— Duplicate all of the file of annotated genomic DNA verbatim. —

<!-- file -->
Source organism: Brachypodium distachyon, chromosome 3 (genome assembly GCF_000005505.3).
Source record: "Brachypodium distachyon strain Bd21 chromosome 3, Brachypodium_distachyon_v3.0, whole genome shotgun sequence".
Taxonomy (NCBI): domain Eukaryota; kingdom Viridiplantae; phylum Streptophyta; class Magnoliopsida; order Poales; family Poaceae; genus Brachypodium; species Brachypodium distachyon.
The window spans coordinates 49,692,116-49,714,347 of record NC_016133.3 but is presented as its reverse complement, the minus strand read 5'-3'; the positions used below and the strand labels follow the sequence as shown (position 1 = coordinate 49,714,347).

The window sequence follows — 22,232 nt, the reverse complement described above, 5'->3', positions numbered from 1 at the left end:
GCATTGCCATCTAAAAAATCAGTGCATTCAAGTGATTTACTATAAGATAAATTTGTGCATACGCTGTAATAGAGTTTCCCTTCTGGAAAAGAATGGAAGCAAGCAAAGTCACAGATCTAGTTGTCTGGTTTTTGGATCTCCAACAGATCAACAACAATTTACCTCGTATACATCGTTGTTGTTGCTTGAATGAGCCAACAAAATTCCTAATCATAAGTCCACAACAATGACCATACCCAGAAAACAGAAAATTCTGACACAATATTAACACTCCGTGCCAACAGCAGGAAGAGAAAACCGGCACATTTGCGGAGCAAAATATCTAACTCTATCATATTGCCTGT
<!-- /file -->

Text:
Source organism: Brachypodium distachyon, chromosome 3 (genome assembly GCF_000005505.3).
Source record: "Brachypodium distachyon strain Bd21 chromosome 3, Brachypodium_distachyon_v3.0, whole genome shotgun sequence".
Taxonomy (NCBI): domain Eukaryota; kingdom Viridiplantae; phylum Streptophyta; class Magnoliopsida; order Poales; family Poaceae; genus Brachypodium; species Brachypodium distachyon.
The window spans coordinates 49,692,116-49,714,347 of record NC_016133.3 but is presented as its reverse complement, the minus strand read 5'-3'; the positions used below and the strand labels follow the sequence as shown (position 1 = coordinate 49,714,347).

The window sequence follows — 22,232 nt, the reverse complement described above, 5'->3', positions numbered from 1 at the left end:
GCATTGCCATCTAAAAAATCAGTGCATTCAAGTGATTTACTATAAGATAAATTTGTGCATACGCTGTAATAGAGTTTCCCTTCTGGAAAAGAATGGAAGCAAGCAAAGTCACAGATCTAGTTGTCTGGTTTTTGGATCTCCAACAGATCAACAACAATTTACCTCGTATACATCGTTGTTGTTGCTTGAATGAGCCAACAAAATTCCTAATCATAAGTCCACAACAATGACCATACCCAGAAAACAGAAAATTCTGACACAATATTAACACTCCGTGCCAACAGCAGGAAGAGAAAACCGGCACATTTGCGGAGCAAAATATCTAACTCTATCATATTGCCTGT